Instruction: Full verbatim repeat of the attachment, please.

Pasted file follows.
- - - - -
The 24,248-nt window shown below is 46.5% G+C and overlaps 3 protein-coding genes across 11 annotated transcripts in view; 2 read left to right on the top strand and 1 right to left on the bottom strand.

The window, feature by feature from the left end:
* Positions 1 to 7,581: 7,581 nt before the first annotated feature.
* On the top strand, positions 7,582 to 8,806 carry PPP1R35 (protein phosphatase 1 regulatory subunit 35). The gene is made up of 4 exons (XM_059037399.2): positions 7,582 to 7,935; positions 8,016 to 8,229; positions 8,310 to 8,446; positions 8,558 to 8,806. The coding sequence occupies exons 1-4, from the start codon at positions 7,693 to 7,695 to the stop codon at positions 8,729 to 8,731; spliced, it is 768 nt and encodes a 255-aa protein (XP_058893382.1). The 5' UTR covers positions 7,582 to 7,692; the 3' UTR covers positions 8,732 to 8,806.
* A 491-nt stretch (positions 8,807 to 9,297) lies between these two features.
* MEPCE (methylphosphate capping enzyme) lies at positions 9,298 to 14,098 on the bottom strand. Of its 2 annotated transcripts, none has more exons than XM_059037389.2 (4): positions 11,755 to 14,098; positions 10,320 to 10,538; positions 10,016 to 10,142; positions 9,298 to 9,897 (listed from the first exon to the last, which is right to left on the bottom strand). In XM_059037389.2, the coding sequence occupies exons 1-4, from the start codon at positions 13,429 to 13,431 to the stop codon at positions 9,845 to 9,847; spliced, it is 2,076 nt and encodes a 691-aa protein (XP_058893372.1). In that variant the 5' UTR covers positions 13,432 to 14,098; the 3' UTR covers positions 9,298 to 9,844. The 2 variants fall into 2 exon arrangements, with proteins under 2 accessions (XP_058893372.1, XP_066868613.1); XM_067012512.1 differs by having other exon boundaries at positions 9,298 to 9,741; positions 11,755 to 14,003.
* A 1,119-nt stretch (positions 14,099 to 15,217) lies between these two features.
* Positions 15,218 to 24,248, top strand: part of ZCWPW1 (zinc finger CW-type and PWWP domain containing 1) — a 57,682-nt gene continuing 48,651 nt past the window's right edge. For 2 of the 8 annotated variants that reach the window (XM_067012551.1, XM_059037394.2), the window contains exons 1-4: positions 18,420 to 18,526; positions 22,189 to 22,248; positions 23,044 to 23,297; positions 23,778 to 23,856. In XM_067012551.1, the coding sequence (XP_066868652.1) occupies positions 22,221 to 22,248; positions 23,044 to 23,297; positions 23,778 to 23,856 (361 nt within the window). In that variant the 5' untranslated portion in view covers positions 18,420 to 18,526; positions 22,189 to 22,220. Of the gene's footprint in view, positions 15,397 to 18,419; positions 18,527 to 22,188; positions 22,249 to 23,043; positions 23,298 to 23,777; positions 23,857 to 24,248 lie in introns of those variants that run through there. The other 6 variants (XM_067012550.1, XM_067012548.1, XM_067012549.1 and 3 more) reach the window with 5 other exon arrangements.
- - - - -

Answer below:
The 24,248-nt window shown below is 46.5% G+C and overlaps 3 protein-coding genes across 11 annotated transcripts in view; 2 read left to right on the top strand and 1 right to left on the bottom strand.

The window, feature by feature from the left end:
* Positions 1 to 7,581: 7,581 nt before the first annotated feature.
* On the top strand, positions 7,582 to 8,806 carry PPP1R35 (protein phosphatase 1 regulatory subunit 35). The gene is made up of 4 exons (XM_059037399.2): positions 7,582 to 7,935; positions 8,016 to 8,229; positions 8,310 to 8,446; positions 8,558 to 8,806. The coding sequence occupies exons 1-4, from the start codon at positions 7,693 to 7,695 to the stop codon at positions 8,729 to 8,731; spliced, it is 768 nt and encodes a 255-aa protein (XP_058893382.1). The 5' UTR covers positions 7,582 to 7,692; the 3' UTR covers positions 8,732 to 8,806.
* A 491-nt stretch (positions 8,807 to 9,297) lies between these two features.
* MEPCE (methylphosphate capping enzyme) lies at positions 9,298 to 14,098 on the bottom strand. Of its 2 annotated transcripts, none has more exons than XM_059037389.2 (4): positions 11,755 to 14,098; positions 10,320 to 10,538; positions 10,016 to 10,142; positions 9,298 to 9,897 (listed from the first exon to the last, which is right to left on the bottom strand). In XM_059037389.2, the coding sequence occupies exons 1-4, from the start codon at positions 13,429 to 13,431 to the stop codon at positions 9,845 to 9,847; spliced, it is 2,076 nt and encodes a 691-aa protein (XP_058893372.1). In that variant the 5' UTR covers positions 13,432 to 14,098; the 3' UTR covers positions 9,298 to 9,844. The 2 variants fall into 2 exon arrangements, with proteins under 2 accessions (XP_058893372.1, XP_066868613.1); XM_067012512.1 differs by having other exon boundaries at positions 9,298 to 9,741; positions 11,755 to 14,003.
* A 1,119-nt stretch (positions 14,099 to 15,217) lies between these two features.
* Positions 15,218 to 24,248, top strand: part of ZCWPW1 (zinc finger CW-type and PWWP domain containing 1) — a 57,682-nt gene continuing 48,651 nt past the window's right edge. For 2 of the 8 annotated variants that reach the window (XM_067012551.1, XM_059037394.2), the window contains exons 1-4: positions 18,420 to 18,526; positions 22,189 to 22,248; positions 23,044 to 23,297; positions 23,778 to 23,856. In XM_067012551.1, the coding sequence (XP_066868652.1) occupies positions 22,221 to 22,248; positions 23,044 to 23,297; positions 23,778 to 23,856 (361 nt within the window). In that variant the 5' untranslated portion in view covers positions 18,420 to 18,526; positions 22,189 to 22,220. Of the gene's footprint in view, positions 15,397 to 18,419; positions 18,527 to 22,188; positions 22,249 to 23,043; positions 23,298 to 23,777; positions 23,857 to 24,248 lie in introns of those variants that run through there. The other 6 variants (XM_067012550.1, XM_067012548.1, XM_067012549.1 and 3 more) reach the window with 5 other exon arrangements.